Actually there are a number of important factors, 12 to be exact. I call them the 12 Rules of Simply Investing and I cover them in great detail in my online Simply Investing course. Today I am going to describe one of the 12 important factors the P/E Ratio. Understand this ratio, and you will save yourself from making poor investment decisions and save thousands of dollars in the process.
Before I knew what the P/E Ratio was all about, I did indeed waste thousands of dollars on lousy investments. I hope to save you from making the same mistakes I did.
The P/E Ratio is the Price to Earnings Ratio, which is simply this:
Stock Price divided by the Earnings per Share
or, for those that prefer formulas:
Stock Price / Earnings per Share
Let’s take a look at a real-life example, McDonald’s (Stock Symbol: MCD). Everyone knows about McDonald’s; they run a chain of 32, 748 fast food restaurants in 117 countries. They are pretty big and well know so I’ll use them as an example. (Full disclosure: As of this writing I do not own any shares in MCD. This is not a recommend for or against buying shares in MCD.)
Let’s take a look at the two numbers then as of today:
McDonald’s Share Price: $74.44
McDonald’s Earnings per Share (EPS): $4.58
Therefore the P/E Ratio is:
$74.44 / $4.58 = 16.25
This means if you were to buy the shares today you would pay 16.25 times what the company earned per share. Assuming all things being equal and the share price drops to $22.00 what happens to the P/E Ratio?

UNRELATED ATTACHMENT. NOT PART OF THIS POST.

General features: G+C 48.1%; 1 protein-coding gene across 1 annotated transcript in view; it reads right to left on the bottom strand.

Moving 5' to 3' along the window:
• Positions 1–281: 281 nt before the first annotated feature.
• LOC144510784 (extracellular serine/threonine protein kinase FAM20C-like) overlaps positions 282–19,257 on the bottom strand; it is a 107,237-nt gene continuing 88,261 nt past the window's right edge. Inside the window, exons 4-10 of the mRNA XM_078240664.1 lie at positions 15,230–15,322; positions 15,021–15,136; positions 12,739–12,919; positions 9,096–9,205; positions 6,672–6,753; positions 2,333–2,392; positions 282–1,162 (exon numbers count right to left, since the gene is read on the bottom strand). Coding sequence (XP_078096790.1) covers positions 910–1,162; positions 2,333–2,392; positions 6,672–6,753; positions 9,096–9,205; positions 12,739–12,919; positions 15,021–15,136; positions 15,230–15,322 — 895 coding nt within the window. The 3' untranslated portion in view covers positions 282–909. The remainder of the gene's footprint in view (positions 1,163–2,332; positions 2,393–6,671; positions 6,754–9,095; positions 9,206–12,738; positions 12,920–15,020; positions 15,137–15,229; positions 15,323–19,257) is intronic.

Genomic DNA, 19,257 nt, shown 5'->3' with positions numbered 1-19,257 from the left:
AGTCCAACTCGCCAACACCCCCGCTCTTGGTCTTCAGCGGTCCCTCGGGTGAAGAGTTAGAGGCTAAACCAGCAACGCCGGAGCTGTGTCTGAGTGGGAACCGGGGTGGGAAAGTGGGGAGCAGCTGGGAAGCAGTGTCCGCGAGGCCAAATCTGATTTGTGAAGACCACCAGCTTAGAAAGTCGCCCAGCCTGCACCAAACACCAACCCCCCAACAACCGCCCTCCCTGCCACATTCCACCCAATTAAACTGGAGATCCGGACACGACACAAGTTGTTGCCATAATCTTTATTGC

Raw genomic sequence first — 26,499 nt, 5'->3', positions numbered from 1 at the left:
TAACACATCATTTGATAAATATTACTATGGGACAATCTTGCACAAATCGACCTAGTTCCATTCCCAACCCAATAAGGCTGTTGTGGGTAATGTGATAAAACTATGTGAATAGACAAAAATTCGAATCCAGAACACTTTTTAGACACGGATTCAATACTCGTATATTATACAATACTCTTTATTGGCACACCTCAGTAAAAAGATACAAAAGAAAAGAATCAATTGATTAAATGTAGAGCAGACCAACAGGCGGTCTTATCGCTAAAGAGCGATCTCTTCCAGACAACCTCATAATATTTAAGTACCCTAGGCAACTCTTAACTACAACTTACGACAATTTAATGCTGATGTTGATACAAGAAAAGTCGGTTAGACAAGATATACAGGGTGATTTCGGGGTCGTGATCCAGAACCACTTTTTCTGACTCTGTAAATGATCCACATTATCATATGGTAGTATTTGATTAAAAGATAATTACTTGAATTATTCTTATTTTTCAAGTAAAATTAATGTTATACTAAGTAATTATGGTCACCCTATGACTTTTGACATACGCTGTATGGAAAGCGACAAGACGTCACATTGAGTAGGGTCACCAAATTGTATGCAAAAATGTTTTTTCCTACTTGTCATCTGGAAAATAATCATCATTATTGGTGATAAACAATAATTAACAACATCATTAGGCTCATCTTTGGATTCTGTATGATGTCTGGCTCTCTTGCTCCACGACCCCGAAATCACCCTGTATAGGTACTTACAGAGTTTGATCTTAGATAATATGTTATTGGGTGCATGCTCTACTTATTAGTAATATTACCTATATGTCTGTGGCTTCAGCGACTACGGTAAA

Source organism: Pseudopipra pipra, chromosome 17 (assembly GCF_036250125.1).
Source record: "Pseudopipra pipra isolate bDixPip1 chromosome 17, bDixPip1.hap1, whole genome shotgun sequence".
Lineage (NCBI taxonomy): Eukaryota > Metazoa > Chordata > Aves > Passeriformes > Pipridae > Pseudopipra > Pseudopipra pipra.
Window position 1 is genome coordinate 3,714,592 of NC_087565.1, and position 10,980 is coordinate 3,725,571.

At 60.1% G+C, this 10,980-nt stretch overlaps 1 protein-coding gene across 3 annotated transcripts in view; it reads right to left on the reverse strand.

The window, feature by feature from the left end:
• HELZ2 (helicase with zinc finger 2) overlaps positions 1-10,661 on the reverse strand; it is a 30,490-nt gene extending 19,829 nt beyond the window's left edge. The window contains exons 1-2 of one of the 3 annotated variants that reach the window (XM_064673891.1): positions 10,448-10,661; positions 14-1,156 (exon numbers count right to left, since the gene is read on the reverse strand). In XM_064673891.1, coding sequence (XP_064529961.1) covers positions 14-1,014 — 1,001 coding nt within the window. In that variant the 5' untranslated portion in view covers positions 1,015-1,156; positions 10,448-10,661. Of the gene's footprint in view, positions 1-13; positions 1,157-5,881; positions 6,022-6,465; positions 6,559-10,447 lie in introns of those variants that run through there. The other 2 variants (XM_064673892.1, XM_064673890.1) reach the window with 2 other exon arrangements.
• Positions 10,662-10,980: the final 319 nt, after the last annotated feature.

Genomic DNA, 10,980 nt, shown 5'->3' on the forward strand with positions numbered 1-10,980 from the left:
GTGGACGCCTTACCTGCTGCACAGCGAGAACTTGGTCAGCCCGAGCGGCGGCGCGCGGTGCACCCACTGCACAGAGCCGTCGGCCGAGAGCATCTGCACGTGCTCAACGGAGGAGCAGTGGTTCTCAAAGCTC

$29.00 / $4.58 = 6.33
Then you would be paying 6.33 times what the company earned per share. All things considered equal is it better to buy the shares at $74.44 or $29.00? It would be better to buy the shares at $29.00 because they would be cheaper, and you could purchase more for the same investment. Remember the saying “buy low, sell high”? You want to be able to buy low.
How does the P/E Ratio help you make better investment decisions? Let’s say you are considering buying shares in 3 companies, all 3 companies are in the same industry, they have similar numbers (dividend yield, debt, earning projections, revenue…) and the P/E Ratios are:
Company A: 49.65
Company B: 12.05
Company C: 189.43
Assuming all things being equal, Company B would be a better buy. I generally look for companies with a low P/E Ratio of 20 or below. There are some exceptions, but this rule has served me well for more than a decade.
It would be crazy to buy shares in Company C when the P/E Ratio is 189.43! But I remember during the high-tech boom in 1998-1999 so called “experts” and “analysts” were going on television recommending people to buy stocks in companies that had P/E Ratios of over 100, and 200!! They were saying “these are great investments, the shares will continue to rise, and the company has extraordinary growth potential!” Well we all know how that ended, when the technology bubble burst the following year.
This is why it is important to focus on the fundamentals, because the fundamentals don’t change very often. Forget the media hype and the latest investment fads and focus on what’s really important and you will be a successful investor!
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